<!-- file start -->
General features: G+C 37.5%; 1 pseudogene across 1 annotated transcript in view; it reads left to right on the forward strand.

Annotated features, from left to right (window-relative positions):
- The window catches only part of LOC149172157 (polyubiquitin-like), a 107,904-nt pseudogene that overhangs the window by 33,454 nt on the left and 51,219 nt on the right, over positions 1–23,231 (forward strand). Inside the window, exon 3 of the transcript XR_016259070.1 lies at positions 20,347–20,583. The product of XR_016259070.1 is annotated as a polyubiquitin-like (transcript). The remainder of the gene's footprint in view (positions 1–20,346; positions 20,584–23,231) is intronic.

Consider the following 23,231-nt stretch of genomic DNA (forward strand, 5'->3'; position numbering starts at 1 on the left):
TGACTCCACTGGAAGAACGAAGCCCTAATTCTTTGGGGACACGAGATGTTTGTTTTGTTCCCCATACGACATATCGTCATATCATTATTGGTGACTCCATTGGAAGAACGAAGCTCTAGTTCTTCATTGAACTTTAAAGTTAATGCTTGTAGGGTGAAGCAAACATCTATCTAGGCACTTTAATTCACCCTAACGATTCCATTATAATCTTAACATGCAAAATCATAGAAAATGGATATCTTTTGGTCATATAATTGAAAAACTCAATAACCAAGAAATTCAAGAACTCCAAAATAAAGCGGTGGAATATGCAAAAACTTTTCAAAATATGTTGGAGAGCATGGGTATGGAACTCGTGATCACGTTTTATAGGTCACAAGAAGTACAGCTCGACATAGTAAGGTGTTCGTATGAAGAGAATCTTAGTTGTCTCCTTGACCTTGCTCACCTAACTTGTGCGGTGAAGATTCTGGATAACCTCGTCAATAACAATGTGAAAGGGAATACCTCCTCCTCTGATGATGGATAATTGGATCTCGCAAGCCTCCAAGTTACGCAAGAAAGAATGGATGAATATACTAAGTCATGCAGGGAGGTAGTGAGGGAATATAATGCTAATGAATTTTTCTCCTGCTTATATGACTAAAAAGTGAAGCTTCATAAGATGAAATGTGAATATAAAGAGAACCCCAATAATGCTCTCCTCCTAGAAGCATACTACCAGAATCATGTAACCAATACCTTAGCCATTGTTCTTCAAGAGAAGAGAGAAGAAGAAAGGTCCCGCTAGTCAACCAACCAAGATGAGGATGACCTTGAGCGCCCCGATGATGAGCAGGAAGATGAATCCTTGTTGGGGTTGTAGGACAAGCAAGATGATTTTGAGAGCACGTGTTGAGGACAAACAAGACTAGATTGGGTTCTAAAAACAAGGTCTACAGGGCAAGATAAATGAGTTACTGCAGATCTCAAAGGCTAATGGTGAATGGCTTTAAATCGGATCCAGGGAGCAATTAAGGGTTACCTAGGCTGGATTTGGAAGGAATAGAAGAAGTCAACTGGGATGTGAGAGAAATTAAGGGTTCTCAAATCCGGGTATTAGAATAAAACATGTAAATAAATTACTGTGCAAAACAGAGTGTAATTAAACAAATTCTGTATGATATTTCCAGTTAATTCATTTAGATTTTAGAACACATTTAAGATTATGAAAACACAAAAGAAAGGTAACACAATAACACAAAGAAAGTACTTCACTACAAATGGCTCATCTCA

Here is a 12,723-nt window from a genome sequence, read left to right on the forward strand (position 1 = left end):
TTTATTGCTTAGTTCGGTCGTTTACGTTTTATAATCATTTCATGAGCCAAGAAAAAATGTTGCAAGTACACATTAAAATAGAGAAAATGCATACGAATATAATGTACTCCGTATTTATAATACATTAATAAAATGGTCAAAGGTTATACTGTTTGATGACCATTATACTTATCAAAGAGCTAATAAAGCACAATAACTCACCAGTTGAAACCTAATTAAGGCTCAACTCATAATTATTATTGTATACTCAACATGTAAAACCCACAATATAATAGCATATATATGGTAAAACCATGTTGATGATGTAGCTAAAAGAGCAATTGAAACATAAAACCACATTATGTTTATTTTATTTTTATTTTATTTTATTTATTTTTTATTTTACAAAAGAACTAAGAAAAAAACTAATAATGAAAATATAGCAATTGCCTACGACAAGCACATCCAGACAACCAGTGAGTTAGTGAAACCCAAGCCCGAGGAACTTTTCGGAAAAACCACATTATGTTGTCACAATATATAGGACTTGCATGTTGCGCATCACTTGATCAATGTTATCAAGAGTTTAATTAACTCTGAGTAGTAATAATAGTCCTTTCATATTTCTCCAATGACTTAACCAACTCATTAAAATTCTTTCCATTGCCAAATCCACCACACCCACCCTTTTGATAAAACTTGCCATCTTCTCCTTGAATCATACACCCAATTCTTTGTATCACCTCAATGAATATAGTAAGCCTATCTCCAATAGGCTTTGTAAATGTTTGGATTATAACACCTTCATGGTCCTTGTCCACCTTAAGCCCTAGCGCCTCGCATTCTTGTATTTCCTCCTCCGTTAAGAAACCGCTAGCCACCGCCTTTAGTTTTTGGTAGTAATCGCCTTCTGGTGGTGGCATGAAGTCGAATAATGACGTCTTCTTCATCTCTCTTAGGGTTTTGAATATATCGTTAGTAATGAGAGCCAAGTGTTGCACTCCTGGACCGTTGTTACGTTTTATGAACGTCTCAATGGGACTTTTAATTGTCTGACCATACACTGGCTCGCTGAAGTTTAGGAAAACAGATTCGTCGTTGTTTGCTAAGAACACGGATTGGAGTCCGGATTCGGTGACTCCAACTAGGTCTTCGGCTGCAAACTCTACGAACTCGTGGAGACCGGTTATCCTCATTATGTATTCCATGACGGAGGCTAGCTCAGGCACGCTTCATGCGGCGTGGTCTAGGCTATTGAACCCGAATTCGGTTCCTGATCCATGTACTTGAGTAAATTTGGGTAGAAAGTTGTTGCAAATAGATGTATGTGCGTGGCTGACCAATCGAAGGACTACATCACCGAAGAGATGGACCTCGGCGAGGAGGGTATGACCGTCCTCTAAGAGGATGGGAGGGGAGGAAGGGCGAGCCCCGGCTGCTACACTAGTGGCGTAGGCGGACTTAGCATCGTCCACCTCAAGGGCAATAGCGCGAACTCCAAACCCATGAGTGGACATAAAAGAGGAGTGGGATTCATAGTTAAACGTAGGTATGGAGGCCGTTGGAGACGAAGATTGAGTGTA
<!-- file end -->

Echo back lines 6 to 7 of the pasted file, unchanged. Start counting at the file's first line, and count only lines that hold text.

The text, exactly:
Here is a 12,723-nt window from a genome sequence, read left to right on the forward strand (position 1 = left end):
TTTATTGCTTAGTTCGGTCGTTTACGTTTTATAATCATTTCATGAGCCAAGAAAAAATGTTGCAAGTACACATTAAAATAGAGAAAATGCATACGAATATAATGTACTCCGTATTTATAATACATTAATAAAATGGTCAAAGGTTATACTGTTTGATGACCATTATACTTATCAAAGAGCTAATAAAGCACAATAACTCACCAGTTGAAACCTAATTAAGGCTCAACTCATAATTATTATTGTATACTCAACATGTAAAACCCACAATATAATAGCATATATATGGTAAAACCATGTTGATGATGTAGCTAAAAGAGCAATTGAAACATAAAACCACATTATGTTTATTTTATTTTTATTTTATTTTATTTATTTTTTATTTTACAAAAGAACTAAGAAAAAAACTAATAATGAAAATATAGCAATTGCCTACGACAAGCACATCCAGACAACCAGTGAGTTAGTGAAACCCAAGCCCGAGGAACTTTTCGGAAAAACCACATTATGTTGTCACAATATATAGGACTTGCATGTTGCGCATCACTTGATCAATGTTATCAAGAGTTTAATTAACTCTGAGTAGTAATAATAGTCCTTTCATATTTCTCCAATGACTTAACCAACTCATTAAAATTCTTTCCATTGCCAAATCCACCACACCCACCCTTTTGATAAAACTTGCCATCTTCTCCTTGAATCATACACCCAATTCTTTGTATCACCTCAATGAATATAGTAAGCCTATCTCCAATAGGCTTTGTAAATGTTTGGATTATAACACCTTCATGGTCCTTGTCCACCTTAAGCCCTAGCGCCTCGCATTCTTGTATTTCCTCCTCCGTTAAGAAACCGCTAGCCACCGCCTTTAGTTTTTGGTAGTAATCGCCTTCTGGTGGTGGCATGAAGTCGAATAATGACGTCTTCTTCATCTCTCTTAGGGTTTTGAATATATCGTTAGTAATGAGAGCCAAGTGTTGCACTCCTGGACCGTTGTTACGTTTTATGAACGTCTCAATGGGACTTTTAATTGTCTGACCATACACTGGCTCGCTGAAGTTTAGGAAAACAGATTCGTCGTTGTTTGCTAAGAACACGGATTGGAGTCCGGATTCGGTGACTCCAACTAGGTCTTCGGCTGCAAACTCTACGAACTCGTGGAGACCGGTTATCCTCATTATGTATTCCATGACGGAGGCTAGCTCAGGCACGCTTCATGCGGCGTGGTCTAGGCTATTGAACCCGAATTCGGTTCCTGATCCATGTACTTGAGTAAATTTGGGTAGAAAGTTGTTGCAAATAGATGTATGTGCGTGGCTGACCAATCGAAGGACTACATCACCGAAGAGATGGACCTCGGCGAGGAGGGTATGACCGTCCTCTAAGAGGATGGGAGGGGAGGAAGGGCGAGCCCCGGCTGCTACACTAGTGGCGTAGGCGGACTTAGCATCGTCCACCTCAAGGGCAATAGCGCGAACTCCAAACCCATGAGTGGACATAAAAGAGGAGTGGGATTCATAGTTAAACGTAGGTATGGAGGCCGTTGGAGACGAAGATTGAGTGTA